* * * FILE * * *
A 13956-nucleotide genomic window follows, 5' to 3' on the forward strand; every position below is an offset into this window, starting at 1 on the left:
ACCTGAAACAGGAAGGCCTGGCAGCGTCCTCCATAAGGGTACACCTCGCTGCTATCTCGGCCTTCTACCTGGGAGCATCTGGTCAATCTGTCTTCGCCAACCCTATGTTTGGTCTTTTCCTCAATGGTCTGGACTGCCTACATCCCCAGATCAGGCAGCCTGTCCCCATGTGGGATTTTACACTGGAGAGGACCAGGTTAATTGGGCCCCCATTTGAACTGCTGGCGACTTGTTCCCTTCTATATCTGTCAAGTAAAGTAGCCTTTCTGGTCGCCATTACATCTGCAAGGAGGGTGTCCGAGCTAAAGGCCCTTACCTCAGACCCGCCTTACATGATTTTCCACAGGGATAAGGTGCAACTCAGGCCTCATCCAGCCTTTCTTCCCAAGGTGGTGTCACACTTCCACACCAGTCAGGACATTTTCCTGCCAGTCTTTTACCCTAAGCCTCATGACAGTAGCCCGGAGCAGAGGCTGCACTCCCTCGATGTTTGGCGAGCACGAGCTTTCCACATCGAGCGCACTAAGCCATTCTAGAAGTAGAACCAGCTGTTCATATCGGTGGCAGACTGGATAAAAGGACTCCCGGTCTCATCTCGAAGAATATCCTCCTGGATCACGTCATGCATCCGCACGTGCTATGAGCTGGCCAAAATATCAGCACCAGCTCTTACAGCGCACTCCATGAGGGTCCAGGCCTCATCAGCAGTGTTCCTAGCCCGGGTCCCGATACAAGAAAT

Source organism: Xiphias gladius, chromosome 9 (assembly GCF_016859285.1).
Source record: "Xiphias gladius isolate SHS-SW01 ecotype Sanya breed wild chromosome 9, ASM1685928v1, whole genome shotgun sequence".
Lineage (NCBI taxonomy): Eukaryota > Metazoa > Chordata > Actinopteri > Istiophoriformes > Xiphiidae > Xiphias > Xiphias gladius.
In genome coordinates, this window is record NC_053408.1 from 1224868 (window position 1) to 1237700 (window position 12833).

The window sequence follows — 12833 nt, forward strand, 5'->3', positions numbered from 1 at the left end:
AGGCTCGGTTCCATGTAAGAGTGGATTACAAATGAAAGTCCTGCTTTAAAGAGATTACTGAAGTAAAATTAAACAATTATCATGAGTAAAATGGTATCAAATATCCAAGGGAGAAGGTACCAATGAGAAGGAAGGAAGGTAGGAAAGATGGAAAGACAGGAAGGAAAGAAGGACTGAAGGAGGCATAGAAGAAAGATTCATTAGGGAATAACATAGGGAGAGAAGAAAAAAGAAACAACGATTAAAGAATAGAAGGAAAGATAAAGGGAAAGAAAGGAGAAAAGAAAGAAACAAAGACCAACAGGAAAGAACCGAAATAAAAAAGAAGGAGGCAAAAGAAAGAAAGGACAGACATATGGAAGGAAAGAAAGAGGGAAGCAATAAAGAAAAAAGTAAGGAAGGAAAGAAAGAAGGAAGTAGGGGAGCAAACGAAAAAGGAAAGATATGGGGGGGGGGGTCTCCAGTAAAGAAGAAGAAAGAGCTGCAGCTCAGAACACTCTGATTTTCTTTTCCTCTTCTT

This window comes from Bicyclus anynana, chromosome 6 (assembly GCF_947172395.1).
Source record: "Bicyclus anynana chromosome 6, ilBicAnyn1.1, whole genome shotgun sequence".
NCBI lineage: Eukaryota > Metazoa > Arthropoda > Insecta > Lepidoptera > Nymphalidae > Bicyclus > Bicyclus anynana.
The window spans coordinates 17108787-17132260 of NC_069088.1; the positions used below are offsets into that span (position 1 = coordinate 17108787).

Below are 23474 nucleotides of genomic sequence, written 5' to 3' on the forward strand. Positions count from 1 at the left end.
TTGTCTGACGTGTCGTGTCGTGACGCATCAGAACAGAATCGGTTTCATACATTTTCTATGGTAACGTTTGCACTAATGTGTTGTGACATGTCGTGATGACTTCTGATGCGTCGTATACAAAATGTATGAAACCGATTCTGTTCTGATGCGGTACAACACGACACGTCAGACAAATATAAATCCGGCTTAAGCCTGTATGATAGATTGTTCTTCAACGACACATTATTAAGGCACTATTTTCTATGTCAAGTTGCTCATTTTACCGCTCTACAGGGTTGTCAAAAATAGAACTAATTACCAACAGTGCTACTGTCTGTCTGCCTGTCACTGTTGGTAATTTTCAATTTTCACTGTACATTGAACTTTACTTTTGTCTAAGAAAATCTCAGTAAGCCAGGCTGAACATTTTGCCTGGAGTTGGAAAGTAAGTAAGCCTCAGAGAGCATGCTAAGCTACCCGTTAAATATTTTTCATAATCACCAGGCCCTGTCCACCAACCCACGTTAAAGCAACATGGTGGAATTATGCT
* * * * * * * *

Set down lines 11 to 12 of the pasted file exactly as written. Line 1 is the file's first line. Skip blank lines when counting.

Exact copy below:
NCBI lineage: Eukaryota > Metazoa > Arthropoda > Insecta > Lepidoptera > Nymphalidae > Bicyclus > Bicyclus anynana.
The window spans coordinates 17108787-17132260 of NC_069088.1; the positions used below are offsets into that span (position 1 = coordinate 17108787).